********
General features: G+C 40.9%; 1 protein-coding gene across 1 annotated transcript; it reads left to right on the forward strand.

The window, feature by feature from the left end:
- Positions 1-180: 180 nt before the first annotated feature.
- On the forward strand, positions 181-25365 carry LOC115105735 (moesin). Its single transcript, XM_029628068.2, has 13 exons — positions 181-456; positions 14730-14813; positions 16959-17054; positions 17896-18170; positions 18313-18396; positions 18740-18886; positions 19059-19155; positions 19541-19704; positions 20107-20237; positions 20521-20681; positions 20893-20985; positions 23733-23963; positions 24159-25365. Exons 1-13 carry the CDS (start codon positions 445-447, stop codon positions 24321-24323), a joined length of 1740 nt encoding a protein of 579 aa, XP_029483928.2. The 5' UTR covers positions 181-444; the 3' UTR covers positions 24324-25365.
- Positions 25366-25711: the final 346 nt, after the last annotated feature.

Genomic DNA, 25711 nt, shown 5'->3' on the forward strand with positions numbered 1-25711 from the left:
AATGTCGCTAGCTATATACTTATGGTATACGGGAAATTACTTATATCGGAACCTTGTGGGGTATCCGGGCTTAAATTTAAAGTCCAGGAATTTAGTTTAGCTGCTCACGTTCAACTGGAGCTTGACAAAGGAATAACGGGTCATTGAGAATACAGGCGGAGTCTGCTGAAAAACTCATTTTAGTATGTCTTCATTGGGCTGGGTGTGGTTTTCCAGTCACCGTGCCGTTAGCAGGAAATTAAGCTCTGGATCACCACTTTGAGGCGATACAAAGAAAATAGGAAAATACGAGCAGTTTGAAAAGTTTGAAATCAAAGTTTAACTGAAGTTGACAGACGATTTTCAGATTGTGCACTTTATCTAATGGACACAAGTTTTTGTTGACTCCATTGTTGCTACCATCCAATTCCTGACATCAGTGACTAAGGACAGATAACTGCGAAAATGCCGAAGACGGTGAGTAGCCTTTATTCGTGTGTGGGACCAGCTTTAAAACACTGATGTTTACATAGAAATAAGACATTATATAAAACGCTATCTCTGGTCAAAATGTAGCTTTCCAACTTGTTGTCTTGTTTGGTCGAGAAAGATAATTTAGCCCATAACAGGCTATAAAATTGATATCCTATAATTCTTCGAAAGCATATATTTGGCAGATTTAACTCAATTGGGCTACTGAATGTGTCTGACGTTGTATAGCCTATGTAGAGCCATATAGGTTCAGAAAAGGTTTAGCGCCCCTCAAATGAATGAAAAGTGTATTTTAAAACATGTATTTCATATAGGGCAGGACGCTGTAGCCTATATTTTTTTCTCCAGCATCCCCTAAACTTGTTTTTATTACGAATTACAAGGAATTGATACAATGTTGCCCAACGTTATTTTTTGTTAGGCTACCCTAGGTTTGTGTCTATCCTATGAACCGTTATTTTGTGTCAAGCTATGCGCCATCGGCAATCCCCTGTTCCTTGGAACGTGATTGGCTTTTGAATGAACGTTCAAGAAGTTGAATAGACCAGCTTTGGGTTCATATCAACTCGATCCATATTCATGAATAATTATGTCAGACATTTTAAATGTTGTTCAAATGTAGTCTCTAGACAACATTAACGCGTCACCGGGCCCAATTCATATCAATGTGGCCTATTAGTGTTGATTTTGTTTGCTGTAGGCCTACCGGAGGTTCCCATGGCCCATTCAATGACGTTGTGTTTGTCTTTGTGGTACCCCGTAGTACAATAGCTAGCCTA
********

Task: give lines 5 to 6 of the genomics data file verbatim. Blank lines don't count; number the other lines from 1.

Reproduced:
- Positions 25366-25711: the final 346 nt, after the last annotated feature.

Genomic DNA, 25711 nt, shown 5'->3' on the forward strand with positions numbered 1-25711 from the left: